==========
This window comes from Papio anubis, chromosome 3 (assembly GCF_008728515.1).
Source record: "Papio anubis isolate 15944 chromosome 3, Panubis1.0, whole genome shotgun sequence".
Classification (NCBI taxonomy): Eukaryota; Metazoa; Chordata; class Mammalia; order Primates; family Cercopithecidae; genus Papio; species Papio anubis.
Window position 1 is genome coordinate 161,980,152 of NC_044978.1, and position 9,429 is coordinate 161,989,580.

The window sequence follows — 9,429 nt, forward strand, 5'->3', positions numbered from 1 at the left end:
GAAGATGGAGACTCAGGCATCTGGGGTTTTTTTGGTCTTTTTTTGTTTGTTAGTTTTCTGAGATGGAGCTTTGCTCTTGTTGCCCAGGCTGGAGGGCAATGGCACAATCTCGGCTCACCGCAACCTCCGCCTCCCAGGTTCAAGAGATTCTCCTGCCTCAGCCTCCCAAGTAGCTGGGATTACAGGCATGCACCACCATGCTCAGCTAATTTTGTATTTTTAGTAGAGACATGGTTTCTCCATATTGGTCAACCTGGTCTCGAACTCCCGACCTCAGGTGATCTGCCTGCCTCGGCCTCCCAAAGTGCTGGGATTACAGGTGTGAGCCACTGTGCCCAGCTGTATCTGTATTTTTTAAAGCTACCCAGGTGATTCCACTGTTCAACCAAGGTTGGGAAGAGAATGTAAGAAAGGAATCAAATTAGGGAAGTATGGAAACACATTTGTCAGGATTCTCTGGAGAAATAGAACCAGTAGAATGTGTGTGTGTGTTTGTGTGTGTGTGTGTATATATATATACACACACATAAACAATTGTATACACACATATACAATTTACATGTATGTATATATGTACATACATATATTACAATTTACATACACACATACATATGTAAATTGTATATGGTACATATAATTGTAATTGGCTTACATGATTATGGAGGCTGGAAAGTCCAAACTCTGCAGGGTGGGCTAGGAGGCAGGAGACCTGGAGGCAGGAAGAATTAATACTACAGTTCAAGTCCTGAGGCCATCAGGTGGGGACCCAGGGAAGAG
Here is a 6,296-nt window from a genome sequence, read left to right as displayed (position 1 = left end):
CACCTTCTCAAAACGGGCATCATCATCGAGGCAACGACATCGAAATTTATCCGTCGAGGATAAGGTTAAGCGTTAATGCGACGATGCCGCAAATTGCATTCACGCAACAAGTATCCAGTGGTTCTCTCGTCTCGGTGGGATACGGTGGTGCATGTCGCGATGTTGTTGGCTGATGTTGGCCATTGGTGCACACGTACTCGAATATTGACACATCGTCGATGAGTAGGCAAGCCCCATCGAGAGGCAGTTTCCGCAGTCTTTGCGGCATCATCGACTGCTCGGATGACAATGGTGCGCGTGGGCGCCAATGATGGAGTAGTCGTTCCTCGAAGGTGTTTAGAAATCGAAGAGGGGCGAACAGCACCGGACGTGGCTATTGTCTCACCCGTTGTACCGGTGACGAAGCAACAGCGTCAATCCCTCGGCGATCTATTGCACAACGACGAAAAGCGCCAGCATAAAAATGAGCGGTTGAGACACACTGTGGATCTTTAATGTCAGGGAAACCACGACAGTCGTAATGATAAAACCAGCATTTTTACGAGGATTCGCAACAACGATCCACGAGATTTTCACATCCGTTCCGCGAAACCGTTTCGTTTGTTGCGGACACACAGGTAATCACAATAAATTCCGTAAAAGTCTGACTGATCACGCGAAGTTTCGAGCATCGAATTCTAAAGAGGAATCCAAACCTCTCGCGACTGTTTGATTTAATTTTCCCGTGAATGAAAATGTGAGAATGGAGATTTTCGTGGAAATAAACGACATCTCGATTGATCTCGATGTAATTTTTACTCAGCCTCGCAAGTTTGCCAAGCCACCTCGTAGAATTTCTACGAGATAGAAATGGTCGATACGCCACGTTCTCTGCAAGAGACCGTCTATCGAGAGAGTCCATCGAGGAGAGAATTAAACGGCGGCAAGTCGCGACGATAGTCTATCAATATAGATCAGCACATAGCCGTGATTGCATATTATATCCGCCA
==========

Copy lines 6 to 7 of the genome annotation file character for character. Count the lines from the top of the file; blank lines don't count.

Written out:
GAAGATGGAGACTCAGGCATCTGGGGTTTTTTTGGTCTTTTTTTGTTTGTTAGTTTTCTGAGATGGAGCTTTGCTCTTGTTGCCCAGGCTGGAGGGCAATGGCACAATCTCGGCTCACCGCAACCTCCGCCTCCCAGGTTCAAGAGATTCTCCTGCCTCAGCCTCCCAAGTAGCTGGGATTACAGGCATGCACCACCATGCTCAGCTAATTTTGTATTTTTAGTAGAGACATGGTTTCTCCATATTGGTCAACCTGGTCTCGAACTCCCGACCTCAGGTGATCTGCCTGCCTCGGCCTCCCAAAGTGCTGGGATTACAGGTGTGAGCCACTGTGCCCAGCTGTATCTGTATTTTTTAAAGCTACCCAGGTGATTCCACTGTTCAACCAAGGTTGGGAAGAGAATGTAAGAAAGGAATCAAATTAGGGAAGTATGGAAACACATTTGTCAGGATTCTCTGGAGAAATAGAACCAGTAGAATGTGTGTGTGTGTTTGTGTGTGTGTGTGTATATATATATACACACACATAAACAATTGTATACACACATATACAATTTACATGTATGTATATATGTACATACATATATTACAATTTACATACACACATACATATGTAAATTGTATATGGTACATATAATTGTAATTGGCTTACATGATTATGGAGGCTGGAAAGTCCAAACTCTGCAGGGTGGGCTAGGAGGCAGGAGACCTGGAGGCAGGAAGAATTAATACTACAGTTCAAGTCCTGAGGCCATCAGGTGGGGACCCAGGGAAGAG
Here is a 6,296-nt window from a genome sequence, read left to right as displayed (position 1 = left end):